A sobering, yet hopeful opinion essay from Mirian Graddick-Weir, executive vice president, Human Resources, at Merck.  She has responsibility for all aspects of human resources for over 86,000 employees worldwide.

Here is an excerpt:

Technological innovation accounted for almost half of U.S. economic growth over the past 50 years, but the country’s standing as the world’s indisputable innovation leader is now at risk. In December, China surpassed the United States as the leading global patent filer — the first time any country has overtaken America.

In todays climate of intense competition, we must find ways to develop “integrative thinking” — the thinking that leads to new business ideas, especially in science and technology. Integrative thinkers turn challenges into real business opportunities through their ability to think critically, analytically, and with imagination. Their inspiring and visionary approach helps drive business growth.

New entrants often struggle to grasp how their research relates to other forces and issues at play. They are also poorly equipped to work effectively in a dynamic team setting where the flow of ideas is open and constant.

The problem, of course, is education. And it’s more than just the fact that U.S. students rank 25th in math and 17th in science. These young employees have never learned how to focus on the important problems — we haven’t adequately taught them how to think..

… We must inspire students to find value in pursuing a career in science. K-12 science education has traditionally focused on memorizing discrete facts rather than understanding larger concepts and how they are connected to one another to create the exciting “big ideas.” Likewise, laboratory experiences have focused on following stepwise procedures (like scientific methods) rather than emphasizing on how to organize mass amounts of information in a clear construct to solve complex science problems. The process-driven approach currently relied on in schools can lead to excessive focus on one aspect of science. Integrative thinking, on the other hand, reveals how various questions intersect, helps students understand the broader picture, and prepares them to address larger challenges.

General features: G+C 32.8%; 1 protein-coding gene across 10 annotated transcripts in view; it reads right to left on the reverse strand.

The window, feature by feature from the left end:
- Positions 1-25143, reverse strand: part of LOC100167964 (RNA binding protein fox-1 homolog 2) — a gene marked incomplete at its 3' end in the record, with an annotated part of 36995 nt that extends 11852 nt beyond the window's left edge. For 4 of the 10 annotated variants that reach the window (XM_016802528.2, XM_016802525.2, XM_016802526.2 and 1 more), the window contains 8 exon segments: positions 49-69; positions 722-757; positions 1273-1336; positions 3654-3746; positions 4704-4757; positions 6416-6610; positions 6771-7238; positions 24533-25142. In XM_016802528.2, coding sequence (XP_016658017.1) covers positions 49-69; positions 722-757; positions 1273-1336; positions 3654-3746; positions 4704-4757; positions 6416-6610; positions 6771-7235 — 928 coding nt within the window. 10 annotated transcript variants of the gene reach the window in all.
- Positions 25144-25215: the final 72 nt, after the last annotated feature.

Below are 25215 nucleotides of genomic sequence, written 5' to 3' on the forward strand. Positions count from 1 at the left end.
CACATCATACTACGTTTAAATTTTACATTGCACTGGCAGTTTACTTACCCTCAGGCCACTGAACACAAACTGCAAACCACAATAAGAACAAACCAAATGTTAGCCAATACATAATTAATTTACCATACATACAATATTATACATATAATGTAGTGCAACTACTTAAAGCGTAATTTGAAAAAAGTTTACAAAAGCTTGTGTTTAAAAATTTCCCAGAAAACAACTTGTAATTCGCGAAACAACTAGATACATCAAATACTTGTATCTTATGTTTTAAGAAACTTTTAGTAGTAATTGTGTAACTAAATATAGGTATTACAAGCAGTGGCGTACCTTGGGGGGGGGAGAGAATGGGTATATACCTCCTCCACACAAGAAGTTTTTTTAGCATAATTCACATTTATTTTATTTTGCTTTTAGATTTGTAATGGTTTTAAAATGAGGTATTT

Strong science teaching supports learning in all subjects, since science provides a foundation for the development of language, logic, and problem-solving skills. Science instruction that mirrors the way scientists do their work also motivates students to pursue science as a career.

Merck Institute for Science Education (MISE), was formed to  improve science education in underserved populations.

Source: How to Educate More Creative Problem-Solvers – Mirian Graddick-Weir – Harvard Business Review.

In my view ..

We must also educate more opportunity finders, and we must include the arts in education if we are to truly develop whole brain integrative thinking. Art and science have always informed and inspired each other.

Innovators in both spheres require imagination, curiosity, creativity, the ability to observe, question assumptions, and make novel connections from diverse stimuli.

Learn a whole brain approach to developing creativity skills

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See also Design Thinking for Innovators